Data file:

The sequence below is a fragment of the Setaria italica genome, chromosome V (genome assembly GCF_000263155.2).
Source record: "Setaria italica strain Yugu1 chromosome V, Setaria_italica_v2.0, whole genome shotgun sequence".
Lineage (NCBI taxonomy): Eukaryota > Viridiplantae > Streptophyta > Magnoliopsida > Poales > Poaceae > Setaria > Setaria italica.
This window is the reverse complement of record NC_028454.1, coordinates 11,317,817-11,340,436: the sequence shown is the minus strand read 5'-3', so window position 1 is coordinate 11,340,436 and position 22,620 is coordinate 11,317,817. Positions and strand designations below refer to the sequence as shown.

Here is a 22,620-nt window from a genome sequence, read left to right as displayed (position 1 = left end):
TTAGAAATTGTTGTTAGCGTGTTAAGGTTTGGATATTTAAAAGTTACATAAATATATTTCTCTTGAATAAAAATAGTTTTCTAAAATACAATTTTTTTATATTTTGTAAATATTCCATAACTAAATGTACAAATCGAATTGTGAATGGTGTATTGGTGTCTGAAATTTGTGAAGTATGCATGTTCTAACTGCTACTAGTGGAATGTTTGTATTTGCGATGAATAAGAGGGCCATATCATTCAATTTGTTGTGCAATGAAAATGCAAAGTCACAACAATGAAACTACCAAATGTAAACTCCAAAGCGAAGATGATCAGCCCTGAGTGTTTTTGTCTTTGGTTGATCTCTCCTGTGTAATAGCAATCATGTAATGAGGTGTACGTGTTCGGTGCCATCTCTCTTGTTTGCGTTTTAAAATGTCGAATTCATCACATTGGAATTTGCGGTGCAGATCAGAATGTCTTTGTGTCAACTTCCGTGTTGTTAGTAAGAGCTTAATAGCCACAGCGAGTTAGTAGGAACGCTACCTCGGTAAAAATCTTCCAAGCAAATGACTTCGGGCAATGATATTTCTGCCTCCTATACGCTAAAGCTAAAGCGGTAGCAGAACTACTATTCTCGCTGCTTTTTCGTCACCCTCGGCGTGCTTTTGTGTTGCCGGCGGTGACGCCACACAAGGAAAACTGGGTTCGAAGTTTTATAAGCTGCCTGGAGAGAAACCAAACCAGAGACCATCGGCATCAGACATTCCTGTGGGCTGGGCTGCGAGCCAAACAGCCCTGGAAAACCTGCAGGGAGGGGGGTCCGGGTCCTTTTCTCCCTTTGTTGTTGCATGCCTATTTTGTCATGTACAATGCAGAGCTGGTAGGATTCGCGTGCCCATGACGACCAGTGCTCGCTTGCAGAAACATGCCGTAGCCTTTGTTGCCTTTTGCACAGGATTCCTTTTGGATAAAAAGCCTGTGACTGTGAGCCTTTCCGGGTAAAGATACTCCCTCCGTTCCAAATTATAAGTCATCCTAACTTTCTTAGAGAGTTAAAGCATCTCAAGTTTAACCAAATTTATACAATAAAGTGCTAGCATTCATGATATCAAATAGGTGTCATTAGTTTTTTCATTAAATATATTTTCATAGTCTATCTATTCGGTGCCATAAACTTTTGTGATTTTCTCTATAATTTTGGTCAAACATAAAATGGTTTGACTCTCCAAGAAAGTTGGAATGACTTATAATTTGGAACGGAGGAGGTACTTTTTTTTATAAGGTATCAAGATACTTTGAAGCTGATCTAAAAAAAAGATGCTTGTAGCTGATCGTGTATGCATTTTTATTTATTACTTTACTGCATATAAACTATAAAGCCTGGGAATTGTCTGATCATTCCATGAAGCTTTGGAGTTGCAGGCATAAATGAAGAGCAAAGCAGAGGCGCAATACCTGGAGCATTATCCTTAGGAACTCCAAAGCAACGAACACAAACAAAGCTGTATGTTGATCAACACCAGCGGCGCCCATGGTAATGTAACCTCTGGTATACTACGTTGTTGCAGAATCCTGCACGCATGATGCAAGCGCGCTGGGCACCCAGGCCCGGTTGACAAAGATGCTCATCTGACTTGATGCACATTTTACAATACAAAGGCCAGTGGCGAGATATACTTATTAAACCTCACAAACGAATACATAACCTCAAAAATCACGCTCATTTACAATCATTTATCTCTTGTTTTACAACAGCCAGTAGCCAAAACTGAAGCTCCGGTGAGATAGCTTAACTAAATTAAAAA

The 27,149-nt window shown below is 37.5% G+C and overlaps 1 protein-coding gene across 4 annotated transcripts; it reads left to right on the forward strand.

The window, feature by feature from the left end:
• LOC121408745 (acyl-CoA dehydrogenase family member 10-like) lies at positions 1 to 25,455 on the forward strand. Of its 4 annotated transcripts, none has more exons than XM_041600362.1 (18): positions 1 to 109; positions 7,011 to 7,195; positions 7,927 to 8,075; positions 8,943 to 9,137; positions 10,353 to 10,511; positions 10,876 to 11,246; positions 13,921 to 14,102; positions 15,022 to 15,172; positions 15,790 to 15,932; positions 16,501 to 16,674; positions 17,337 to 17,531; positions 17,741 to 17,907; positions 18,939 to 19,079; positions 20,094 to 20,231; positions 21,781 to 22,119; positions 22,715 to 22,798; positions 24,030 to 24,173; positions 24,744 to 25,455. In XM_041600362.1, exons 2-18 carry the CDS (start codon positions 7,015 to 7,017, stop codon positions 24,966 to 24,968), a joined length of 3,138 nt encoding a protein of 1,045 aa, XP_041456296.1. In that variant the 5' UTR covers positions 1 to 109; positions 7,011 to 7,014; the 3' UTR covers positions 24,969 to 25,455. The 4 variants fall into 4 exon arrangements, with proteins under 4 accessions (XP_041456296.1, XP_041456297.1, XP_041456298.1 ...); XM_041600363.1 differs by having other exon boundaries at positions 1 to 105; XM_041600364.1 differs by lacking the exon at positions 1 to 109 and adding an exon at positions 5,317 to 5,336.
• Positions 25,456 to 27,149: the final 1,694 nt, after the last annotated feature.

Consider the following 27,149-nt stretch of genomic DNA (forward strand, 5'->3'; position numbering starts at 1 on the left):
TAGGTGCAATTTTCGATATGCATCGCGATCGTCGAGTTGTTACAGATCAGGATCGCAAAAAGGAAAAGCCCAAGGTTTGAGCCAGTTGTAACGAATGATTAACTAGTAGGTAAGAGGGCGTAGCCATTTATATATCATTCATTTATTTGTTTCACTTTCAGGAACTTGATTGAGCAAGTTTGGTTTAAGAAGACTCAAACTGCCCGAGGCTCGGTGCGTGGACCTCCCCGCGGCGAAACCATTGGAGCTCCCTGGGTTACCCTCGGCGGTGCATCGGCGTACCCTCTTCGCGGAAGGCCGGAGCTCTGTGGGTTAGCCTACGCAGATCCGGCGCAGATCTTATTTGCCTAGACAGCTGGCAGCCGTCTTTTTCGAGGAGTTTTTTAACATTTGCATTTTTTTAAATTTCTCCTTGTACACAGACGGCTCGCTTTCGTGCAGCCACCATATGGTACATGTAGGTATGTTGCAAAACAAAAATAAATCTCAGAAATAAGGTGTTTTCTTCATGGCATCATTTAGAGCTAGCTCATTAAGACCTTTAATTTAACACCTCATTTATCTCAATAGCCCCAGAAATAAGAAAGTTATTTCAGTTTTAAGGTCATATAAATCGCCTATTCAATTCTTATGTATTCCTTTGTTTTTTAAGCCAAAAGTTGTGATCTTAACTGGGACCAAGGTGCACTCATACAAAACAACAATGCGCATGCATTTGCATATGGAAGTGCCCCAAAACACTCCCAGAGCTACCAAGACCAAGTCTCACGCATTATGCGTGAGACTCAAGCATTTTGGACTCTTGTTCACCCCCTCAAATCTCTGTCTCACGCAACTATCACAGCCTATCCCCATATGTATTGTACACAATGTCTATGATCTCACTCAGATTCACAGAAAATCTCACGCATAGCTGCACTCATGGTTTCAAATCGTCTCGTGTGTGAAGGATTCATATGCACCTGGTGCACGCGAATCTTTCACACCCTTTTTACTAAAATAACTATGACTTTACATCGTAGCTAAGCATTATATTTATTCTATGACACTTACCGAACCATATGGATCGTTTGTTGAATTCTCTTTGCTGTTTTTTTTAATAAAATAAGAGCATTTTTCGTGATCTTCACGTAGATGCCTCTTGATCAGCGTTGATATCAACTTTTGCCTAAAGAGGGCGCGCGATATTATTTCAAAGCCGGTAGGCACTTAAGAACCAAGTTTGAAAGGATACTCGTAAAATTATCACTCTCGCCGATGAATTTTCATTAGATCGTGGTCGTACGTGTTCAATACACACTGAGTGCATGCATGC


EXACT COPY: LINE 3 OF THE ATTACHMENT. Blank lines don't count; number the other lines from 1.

Lineage (NCBI taxonomy): Eukaryota > Viridiplantae > Streptophyta > Magnoliopsida > Poales > Poaceae > Setaria > Setaria italica.